Ureaplasmas are a likely cause of some cases of non-gonococcal urethritis,17 particularly chronic disease. In addition, they are found in the urethra of about 20% of men without disease105 and in vaginal specimens from at least 40% of subjects without symptoms.106 The opportunity for spread from these mucosal sites exists and it is of interest that ureaplasmas have been detected by the PCR technique in synovial specimens from about 14% of subjects with various chronic inflammatory arthritides (Schaeverbeke et al, unpublished data). Furthermore, subjects with ureaplasma-associated disease were not the same as those with M fermentans-associated disease. The detection rate for ureaplasmas seems sufficient to question their role, rather than to disregard them, and this can only be done by testing the set of proposals for defining causality that we have outlined. Other mycoplasmas have been detected by culture (M hominis, M orale)98 or by PCR technology (M genitalium)43 so infrequently that trying to meet any set of potential criteria in their case is not a sensible proposition, at least presently.M penetrans has been sought but not found at all.97

Association with C trachomatis

One group of investigators has presented some preliminary evidence, based on 16s RNA technology, to suggest thatC trachomatis might be found in a sizeable proportion of synovial specimens from patients with early rheumatoid disease.107 Others, previously50 ,53 ,54 ,56 ,58 ,61 or subsequently,62 ,63 have not made this observation. Its validity needs to be established before it will be worthwhile attempting to assess further the relation between C trachomatis and rheumatoid arthritis.


Association with C pneumoniae

This chlamydial species infects children,73 whereasC trachomatis does not, except occasionally at birth. The possibility, therefore, that C pneumoniae might be responsible for some cases of juvenile chronic arthritis should not be ignored. It is noteworthy that a bacteria-specific synovial cellular immune response has been found to occur dominantly in late onset pauciarticular juvenile chronic arthritis (type II),108 a disease occurring mainly in older HLA-B27 positive boys who may develop spondyloarthropathy. In this regard, it is of interest that DNA of the organism has been detected in synovial specimens from one patient with HLA-B27 positive spondyloarthropathy by the PCR technique and chlamydial joint involvement was identified serologically in a similar case.109 Identifying a chlamydial respiratory infection before the onset of arthritis will always be difficult because children are subject to many respiratory infections of various causes, many of which may be asymptomatic or trivial. The question of controls in studying children is clearly important and it is fair to state that obtaining synovial specimens from age matched normal children is at best extremely difficult; identification of a C pneumoniae-associated arthritis in HLA-B27 positive children only, in the study mentioned above, does, however, provide an internal control and suggests that further studies should be directed particularly at children who are B27 positive. Such studies should be undertaken with the proposals for defining causality in mind.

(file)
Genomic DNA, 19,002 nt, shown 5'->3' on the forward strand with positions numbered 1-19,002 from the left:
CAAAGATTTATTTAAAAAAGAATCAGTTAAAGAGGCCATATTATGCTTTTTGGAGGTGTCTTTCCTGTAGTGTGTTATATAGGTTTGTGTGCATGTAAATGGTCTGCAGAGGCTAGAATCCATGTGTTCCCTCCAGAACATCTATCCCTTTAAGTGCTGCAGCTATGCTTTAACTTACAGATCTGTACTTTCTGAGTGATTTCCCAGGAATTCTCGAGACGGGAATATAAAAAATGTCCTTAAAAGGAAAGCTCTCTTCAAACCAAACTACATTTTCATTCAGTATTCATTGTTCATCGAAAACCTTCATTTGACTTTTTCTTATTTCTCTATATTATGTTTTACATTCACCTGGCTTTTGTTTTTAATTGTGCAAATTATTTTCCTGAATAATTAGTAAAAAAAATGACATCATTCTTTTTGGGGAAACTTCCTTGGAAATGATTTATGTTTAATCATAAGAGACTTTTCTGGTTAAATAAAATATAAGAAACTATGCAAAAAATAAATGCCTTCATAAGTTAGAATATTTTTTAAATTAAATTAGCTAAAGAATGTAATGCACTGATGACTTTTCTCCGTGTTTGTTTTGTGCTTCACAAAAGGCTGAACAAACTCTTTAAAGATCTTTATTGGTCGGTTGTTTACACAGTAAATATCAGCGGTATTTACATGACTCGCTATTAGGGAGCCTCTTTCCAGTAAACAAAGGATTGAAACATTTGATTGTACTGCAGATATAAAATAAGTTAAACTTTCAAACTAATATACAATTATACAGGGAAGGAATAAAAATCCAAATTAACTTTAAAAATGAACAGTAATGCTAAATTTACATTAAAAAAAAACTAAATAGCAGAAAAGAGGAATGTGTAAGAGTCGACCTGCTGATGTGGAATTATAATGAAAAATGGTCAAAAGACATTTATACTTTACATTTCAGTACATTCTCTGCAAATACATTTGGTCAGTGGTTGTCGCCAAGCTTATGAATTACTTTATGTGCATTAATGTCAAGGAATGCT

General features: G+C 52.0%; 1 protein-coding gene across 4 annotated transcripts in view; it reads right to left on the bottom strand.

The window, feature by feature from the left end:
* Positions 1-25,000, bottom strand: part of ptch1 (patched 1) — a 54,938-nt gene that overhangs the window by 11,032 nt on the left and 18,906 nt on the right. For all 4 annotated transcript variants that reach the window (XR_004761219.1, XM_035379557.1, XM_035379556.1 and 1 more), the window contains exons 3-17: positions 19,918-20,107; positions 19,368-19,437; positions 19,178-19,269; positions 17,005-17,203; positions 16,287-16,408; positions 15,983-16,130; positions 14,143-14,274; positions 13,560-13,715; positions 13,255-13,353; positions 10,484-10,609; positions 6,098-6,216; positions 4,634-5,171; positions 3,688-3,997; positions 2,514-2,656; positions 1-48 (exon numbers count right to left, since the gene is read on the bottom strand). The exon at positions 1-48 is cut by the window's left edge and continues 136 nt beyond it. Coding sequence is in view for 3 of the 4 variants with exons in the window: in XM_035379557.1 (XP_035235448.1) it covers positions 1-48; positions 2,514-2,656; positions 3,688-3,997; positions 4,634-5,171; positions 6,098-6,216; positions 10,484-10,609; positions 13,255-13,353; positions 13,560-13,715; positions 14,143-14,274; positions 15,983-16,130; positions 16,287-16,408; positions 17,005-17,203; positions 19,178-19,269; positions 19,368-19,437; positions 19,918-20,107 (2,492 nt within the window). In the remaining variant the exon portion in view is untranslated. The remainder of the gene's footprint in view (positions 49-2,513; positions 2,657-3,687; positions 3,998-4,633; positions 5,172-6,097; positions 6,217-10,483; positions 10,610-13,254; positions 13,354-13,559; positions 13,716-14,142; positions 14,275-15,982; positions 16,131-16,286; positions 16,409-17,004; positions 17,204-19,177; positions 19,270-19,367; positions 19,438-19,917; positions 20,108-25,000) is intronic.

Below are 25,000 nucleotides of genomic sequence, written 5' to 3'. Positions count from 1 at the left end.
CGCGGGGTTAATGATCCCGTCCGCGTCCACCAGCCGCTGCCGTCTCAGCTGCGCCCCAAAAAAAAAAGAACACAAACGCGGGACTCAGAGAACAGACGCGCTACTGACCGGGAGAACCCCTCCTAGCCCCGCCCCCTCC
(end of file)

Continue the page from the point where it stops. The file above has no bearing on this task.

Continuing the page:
Including or excluding candidate micro-organisms